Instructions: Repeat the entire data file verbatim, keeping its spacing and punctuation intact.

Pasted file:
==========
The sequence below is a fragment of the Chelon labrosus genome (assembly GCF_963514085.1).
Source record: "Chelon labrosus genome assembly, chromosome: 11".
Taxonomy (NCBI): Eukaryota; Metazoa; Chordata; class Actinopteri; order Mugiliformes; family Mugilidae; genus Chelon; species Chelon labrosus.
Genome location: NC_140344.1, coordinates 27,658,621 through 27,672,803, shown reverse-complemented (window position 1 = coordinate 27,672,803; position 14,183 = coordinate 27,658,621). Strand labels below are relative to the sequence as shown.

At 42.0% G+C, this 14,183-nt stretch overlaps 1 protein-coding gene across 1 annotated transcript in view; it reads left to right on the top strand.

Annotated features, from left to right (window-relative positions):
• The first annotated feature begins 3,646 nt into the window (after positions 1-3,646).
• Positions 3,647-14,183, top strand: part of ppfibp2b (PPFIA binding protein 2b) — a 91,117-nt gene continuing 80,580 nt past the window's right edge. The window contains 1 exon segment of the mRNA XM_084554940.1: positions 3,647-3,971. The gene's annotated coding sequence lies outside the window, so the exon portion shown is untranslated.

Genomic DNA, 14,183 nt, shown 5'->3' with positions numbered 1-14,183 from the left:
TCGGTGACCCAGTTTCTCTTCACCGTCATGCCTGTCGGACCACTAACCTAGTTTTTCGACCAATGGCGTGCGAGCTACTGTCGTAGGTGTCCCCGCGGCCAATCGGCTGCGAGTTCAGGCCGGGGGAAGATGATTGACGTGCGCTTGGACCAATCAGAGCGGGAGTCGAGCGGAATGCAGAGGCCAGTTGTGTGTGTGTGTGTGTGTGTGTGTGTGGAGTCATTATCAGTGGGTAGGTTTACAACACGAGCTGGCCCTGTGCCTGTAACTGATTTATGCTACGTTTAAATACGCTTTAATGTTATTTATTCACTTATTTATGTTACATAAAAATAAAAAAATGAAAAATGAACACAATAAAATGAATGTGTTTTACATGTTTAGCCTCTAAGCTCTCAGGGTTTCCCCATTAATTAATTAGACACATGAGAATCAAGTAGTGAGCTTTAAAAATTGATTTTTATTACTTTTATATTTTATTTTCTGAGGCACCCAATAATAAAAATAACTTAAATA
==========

The sequence below is a fragment of the Chelon labrosus genome (assembly GCF_963514085.1).
Source record: "Chelon labrosus genome assembly, chromosome: 11".
Taxonomy (NCBI): Eukaryota; Metazoa; Chordata; class Actinopteri; order Mugiliformes; family Mugilidae; genus Chelon; species Chelon labrosus.
Genome location: NC_140344.1, coordinates 27,658,621 through 27,672,803, shown reverse-complemented (window position 1 = coordinate 27,672,803; position 14,183 = coordinate 27,658,621). Strand labels below are relative to the sequence as shown.

At 42.0% G+C, this 14,183-nt stretch overlaps 1 protein-coding gene across 1 annotated transcript in view; it reads left to right on the top strand.

Annotated features, from left to right (window-relative positions):
• The first annotated feature begins 3,646 nt into the window (after positions 1-3,646).
• Positions 3,647-14,183, top strand: part of ppfibp2b (PPFIA binding protein 2b) — a 91,117-nt gene continuing 80,580 nt past the window's right edge. The window contains 1 exon segment of the mRNA XM_084554940.1: positions 3,647-3,971. The gene's annotated coding sequence lies outside the window, so the exon portion shown is untranslated.

Genomic DNA, 14,183 nt, shown 5'->3' with positions numbered 1-14,183 from the left:
TCGGTGACCCAGTTTCTCTTCACCGTCATGCCTGTCGGACCACTAACCTAGTTTTTCGACCAATGGCGTGCGAGCTACTGTCGTAGGTGTCCCCGCGGCCAATCGGCTGCGAGTTCAGGCCGGGGGAAGATGATTGACGTGCGCTTGGACCAATCAGAGCGGGAGTCGAGCGGAATGCAGAGGCCAGTTGTGTGTGTGTGTGTGTGTGTGTGTGTGGAGTCATTATCAGTGGGTAGGTTTACAACACGAGCTGGCCCTGTGCCTGTAACTGATTTATGCTACGTTTAAATACGCTTTAATGTTATTTATTCACTTATTTATGTTACATAAAAATAAAAAAATGAAAAATGAACACAATAAAATGAATGTGTTTTACATGTTTAGCCTCTAAGCTCTCAGGGTTTCCCCATTAATTAATTAGACACATGAGAATCAAGTAGTGAGCTTTAAAAATTGATTTTTATTACTTTTATATTTTATTTTCTGAGGCACCCAATAATAAAAATAACTTAAATA